Al-Barbahari was notable among early Hanbalites as a defender of the practice of Taqlid, or accepting the statements of clerics without proof.[9]


Al-Barbahari was the leader of a number of violent, invasive pogroms during the Abbasid Caliphate in Baghdad due to sectarian views. His audience was strong in the Hanbalite quarter of the city.[10] He was very influential among the urban lower classes, and exploited popular grievances to foment what often turned into mob violence against religious minorities and supposed sinners.[4][11] Under the influence of al-Barbahari and popular pressure of his followers, the Caliphs Al-Muqtadir and Al-Qahir enforced Hanbalism as the state creed, executing al-Barbahari's enemies and even burying renowned Muslim historian Muhammad ibn Jarir al-Tabari, considered a heretic by al-Barbahari as well as most Hanbalites at the time, in secret due to fears of mob violence were a funeral to be held at the public graveyard.[11]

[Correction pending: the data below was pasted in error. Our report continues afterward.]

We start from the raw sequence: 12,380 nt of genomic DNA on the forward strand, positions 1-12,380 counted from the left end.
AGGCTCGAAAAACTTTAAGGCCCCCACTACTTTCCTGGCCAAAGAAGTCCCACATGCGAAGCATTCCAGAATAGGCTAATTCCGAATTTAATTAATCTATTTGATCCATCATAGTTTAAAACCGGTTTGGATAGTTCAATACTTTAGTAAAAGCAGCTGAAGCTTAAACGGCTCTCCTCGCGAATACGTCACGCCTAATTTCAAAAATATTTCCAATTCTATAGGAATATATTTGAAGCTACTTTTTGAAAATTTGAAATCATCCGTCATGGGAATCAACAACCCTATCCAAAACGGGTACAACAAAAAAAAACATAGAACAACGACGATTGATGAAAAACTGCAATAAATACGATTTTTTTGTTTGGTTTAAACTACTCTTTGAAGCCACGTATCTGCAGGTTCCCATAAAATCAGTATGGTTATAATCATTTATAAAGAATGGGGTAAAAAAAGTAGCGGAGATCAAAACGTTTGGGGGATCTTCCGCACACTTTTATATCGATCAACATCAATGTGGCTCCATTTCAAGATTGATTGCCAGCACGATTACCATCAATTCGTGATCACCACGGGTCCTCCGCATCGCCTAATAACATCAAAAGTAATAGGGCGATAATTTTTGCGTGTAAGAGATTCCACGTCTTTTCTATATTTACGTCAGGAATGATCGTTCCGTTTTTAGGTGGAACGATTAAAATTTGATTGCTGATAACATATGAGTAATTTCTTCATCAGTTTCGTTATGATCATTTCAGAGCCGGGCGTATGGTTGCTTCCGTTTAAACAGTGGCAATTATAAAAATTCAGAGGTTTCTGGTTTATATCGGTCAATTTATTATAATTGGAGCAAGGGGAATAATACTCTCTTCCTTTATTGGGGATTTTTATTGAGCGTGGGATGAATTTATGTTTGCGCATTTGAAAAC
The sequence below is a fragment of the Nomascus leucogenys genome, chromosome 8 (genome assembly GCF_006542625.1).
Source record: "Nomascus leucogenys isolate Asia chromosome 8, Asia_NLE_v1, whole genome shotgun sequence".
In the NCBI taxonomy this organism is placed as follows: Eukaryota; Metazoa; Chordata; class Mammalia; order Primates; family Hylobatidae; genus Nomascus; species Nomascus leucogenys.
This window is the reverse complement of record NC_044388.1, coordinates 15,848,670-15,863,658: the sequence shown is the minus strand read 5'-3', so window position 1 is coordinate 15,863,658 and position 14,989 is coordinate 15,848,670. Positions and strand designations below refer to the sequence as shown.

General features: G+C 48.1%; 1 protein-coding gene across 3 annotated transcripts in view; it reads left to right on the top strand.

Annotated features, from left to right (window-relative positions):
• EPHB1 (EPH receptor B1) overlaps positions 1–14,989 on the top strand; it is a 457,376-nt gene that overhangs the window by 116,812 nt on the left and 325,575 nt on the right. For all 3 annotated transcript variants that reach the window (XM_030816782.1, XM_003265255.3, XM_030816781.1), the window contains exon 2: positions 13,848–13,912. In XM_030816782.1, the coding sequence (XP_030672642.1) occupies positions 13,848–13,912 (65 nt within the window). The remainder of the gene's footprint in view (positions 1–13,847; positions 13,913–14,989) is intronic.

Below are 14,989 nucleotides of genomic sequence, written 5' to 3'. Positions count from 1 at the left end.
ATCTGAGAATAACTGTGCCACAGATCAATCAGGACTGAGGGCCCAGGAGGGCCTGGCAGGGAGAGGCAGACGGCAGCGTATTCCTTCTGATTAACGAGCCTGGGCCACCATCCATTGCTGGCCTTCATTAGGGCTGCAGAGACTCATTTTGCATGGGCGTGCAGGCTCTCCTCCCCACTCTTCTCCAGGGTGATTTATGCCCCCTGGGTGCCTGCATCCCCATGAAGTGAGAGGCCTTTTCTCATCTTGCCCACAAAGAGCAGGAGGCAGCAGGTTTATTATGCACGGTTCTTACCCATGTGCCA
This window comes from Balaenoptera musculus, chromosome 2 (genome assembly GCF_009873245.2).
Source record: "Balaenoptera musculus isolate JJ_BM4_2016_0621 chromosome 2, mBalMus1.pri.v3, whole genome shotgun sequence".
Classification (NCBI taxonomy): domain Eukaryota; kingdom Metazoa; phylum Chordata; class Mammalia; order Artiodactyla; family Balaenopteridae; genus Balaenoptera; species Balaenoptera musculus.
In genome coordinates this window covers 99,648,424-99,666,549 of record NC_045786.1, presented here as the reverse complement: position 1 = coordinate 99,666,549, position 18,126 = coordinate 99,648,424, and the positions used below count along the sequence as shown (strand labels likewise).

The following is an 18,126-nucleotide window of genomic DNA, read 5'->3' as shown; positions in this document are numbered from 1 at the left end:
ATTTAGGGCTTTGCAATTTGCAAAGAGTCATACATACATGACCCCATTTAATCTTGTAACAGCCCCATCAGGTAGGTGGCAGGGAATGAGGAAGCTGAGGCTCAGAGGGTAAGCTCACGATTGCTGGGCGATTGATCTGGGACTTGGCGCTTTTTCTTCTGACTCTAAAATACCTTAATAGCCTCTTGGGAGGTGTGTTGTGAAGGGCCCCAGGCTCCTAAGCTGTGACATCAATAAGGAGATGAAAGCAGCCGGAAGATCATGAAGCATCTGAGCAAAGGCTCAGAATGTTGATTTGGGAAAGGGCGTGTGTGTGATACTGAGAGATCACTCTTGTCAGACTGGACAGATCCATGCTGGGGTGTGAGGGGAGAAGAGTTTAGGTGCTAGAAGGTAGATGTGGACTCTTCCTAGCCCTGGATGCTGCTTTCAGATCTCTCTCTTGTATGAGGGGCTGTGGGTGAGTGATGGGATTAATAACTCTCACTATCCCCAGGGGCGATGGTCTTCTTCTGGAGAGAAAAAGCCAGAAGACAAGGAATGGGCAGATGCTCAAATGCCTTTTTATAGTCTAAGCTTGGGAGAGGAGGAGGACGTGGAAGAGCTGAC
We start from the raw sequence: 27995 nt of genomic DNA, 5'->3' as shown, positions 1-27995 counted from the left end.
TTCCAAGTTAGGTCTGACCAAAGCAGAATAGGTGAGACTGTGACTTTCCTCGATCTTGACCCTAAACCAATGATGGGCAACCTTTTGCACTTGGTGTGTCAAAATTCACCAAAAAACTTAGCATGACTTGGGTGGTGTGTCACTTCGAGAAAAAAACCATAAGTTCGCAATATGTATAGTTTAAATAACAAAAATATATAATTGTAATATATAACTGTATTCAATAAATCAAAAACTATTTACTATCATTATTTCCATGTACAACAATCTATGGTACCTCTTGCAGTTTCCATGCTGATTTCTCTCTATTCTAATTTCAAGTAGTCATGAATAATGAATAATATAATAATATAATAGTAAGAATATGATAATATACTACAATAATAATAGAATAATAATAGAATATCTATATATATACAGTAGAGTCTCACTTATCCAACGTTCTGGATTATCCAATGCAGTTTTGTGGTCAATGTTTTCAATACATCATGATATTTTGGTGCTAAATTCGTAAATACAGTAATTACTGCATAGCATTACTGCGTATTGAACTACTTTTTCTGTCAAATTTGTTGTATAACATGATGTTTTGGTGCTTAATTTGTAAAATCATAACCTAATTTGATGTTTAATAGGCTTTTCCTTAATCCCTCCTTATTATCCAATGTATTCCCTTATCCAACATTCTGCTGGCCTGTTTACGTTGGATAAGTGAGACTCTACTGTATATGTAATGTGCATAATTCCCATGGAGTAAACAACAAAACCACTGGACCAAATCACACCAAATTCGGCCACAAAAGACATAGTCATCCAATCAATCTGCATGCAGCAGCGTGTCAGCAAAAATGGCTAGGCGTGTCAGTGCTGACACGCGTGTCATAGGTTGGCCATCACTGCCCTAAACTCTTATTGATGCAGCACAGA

The efforts of al-Barbahari and the Baghdad Hanbalites were put to an end in 935 by the new Caliph Ar-Radi. Al-Barbahari had ordered mobs to break into any homes suspected of containing wine or musical instruments and organized groups of men to interrogate couples in public streets to ensure conservative conduct in public.[11] The mobs looted shops, not all necessarily selling illegal contraband, and physically attacked female entertainers.[12] Ar-Radi ended the favored status of the Hanbalites, condemning them publicly for promoting anthropotheism, assault, persecution of Shia Muslims and veneration of the grave of Ahmad ibn Hanbal while simultaneously prohibiting the veneration of graves of Ali and his descendants.[13]

See also[edit]


  1. ^ Gibb, H.A.R.; Kramers, J.H.; Levi-Provencal, E.; Schacht, J. (1986) [1st. pub. 1960]. Encyclopaedia of Islam (New Edition). Volume I (A–B). Leiden, Netherlands: Brill. p. 1040. ISBN 9004081143.
  2. ^ "al-Barbahārī". Brill Reference. Retrieved 12 July 2016.